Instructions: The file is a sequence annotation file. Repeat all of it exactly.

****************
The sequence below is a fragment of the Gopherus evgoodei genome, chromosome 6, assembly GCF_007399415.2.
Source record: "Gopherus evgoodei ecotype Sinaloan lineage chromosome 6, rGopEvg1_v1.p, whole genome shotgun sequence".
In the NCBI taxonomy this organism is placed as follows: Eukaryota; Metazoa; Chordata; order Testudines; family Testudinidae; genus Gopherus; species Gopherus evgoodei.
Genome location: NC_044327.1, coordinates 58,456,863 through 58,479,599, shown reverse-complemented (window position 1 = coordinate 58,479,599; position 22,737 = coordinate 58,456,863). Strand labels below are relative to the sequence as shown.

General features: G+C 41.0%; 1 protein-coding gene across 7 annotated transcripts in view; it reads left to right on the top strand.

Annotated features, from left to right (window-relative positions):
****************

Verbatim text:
The sequence below is a fragment of the Gopherus evgoodei genome, chromosome 6, assembly GCF_007399415.2.
Source record: "Gopherus evgoodei ecotype Sinaloan lineage chromosome 6, rGopEvg1_v1.p, whole genome shotgun sequence".
In the NCBI taxonomy this organism is placed as follows: Eukaryota; Metazoa; Chordata; order Testudines; family Testudinidae; genus Gopherus; species Gopherus evgoodei.
Genome location: NC_044327.1, coordinates 58,456,863 through 58,479,599, shown reverse-complemented (window position 1 = coordinate 58,479,599; position 22,737 = coordinate 58,456,863). Strand labels below are relative to the sequence as shown.

General features: G+C 41.0%; 1 protein-coding gene across 7 annotated transcripts in view; it reads left to right on the top strand.

Annotated features, from left to right (window-relative positions):